Preliminary discussions with the supplier of choice involve the CEO or at least the Managing Director (MD) to spell out the objectives and to obtain buy-in, and accept ownership for the outcome of the process. It should be made clear that the cost collaboration exercise would result in several initiatives from both supplier and customer to eliminate, or at least reduce, supply chain costs over a predetermined period of time. The selection of team members to develop this initiative is critical and in order to effectively utilise time, members should be familiar with the elements of the supply chain and in a position to take decisions.

At this point in time agreement should be reached on the ratio sharing of benefits flowing from the process. Important consideration should be given to the following aspects of each idea:

  • The area of impact in the supply chain;
  • The scope and impact of the idea;
  • Capital incurred in realising the benefit must first be recovered before any sharing; and
  • The benefit spin-off to business with other customers.

It needs to be stated that an agreement of confidentiality should be drawn up and signed by all participating parties. This would ensure the unrestricted flow of cost information between task team members.

Although collaboration is an ongoing exchange of ideas the initial process should be scheduled for a limited time period of typically no more than 10 weeks. The process follows the supply chain and focuses on the identification and importance of the main cost drivers. Each element is challenged by the team and ideas are generated to permanently reduce or eliminate costs.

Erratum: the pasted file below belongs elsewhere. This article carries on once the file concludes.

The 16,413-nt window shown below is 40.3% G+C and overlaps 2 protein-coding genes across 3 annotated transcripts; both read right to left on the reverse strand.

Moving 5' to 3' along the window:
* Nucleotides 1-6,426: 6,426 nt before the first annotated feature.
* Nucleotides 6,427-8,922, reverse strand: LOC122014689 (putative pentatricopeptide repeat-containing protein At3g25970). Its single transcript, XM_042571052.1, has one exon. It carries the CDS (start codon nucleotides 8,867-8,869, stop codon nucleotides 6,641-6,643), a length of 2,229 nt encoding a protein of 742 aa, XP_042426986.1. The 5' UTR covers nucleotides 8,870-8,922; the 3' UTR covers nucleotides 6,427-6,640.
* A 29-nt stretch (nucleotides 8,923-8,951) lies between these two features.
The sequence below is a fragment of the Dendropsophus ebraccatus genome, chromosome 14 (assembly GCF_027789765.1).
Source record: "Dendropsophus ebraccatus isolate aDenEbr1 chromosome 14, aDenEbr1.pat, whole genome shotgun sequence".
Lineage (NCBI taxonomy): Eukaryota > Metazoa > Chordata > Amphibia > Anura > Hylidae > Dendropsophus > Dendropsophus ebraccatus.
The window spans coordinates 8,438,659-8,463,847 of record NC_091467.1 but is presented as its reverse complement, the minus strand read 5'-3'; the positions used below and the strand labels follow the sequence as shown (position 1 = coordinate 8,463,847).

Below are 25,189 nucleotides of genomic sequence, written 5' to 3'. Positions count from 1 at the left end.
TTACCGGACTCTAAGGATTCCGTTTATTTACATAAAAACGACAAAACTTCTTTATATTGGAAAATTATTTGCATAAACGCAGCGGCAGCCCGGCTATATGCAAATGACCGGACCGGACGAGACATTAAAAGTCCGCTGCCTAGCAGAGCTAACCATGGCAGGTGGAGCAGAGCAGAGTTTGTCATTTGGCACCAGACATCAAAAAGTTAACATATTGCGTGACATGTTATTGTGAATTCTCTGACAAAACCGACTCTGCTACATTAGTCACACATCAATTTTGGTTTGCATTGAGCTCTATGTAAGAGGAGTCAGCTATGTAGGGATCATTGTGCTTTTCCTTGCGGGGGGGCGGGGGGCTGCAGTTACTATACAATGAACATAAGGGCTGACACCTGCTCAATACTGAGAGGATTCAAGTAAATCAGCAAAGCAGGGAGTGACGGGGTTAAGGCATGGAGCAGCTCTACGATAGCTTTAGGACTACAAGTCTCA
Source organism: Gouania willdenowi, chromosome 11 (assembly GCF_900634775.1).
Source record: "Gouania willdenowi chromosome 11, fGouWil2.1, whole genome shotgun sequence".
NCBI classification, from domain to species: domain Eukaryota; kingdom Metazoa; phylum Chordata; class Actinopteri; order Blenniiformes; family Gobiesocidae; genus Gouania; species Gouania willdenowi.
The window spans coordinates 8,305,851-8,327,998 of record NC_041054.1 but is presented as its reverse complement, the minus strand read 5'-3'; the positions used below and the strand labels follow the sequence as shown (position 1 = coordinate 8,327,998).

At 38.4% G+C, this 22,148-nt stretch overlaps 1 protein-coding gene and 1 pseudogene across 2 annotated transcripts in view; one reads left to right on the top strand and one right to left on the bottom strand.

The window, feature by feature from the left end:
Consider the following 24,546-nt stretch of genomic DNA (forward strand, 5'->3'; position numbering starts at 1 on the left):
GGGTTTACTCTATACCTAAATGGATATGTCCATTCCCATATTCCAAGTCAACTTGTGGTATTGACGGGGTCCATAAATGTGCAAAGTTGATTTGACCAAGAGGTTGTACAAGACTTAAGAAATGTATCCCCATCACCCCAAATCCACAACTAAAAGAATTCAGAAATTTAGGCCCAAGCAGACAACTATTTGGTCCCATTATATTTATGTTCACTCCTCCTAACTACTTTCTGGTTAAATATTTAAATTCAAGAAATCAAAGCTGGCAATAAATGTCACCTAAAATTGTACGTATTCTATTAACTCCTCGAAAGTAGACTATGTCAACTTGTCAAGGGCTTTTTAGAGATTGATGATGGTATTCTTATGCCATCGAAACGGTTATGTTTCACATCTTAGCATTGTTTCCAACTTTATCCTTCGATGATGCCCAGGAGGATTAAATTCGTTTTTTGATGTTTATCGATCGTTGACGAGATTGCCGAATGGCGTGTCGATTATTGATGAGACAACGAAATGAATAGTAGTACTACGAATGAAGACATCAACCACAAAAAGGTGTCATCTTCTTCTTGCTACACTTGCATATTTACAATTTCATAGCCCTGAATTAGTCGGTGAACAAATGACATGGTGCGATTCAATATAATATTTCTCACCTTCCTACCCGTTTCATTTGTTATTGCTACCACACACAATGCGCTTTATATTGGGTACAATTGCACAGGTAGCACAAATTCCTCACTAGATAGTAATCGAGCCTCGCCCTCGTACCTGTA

“Ideas are furthermore recorded, scheduled for implementation, tracked and reported on by members. The outcome of a collaboration exercise in terms of cost reduction as a percentage of the total cost structure for the identified supply chain could be between 8% and 12%. This number is over and above any savings generated internally over time by managing TCO’s. The savings thus generated is measurable and sustainable over time. It is, however, re-iterated again that this is not a once-off process and the generation of ideas between supplier and customer should form part of a bi-annual review session. It has been shown time and time again that change ready participants in collaboration exercises come up with the most amazing ideas to simplify processes and to eliminate or reduce costs”, Badenhorst concluded.

As a result, success belongs to organisations leveraging the benefits of collaborative supply chain initiatives with key suppliers.

Article by Nic Badenhorst, an independent procurement consultant and commentator on topical issues in the profession.

Nic Badenhorst can be contacted at the details below:
Cell: +27 83 609 1000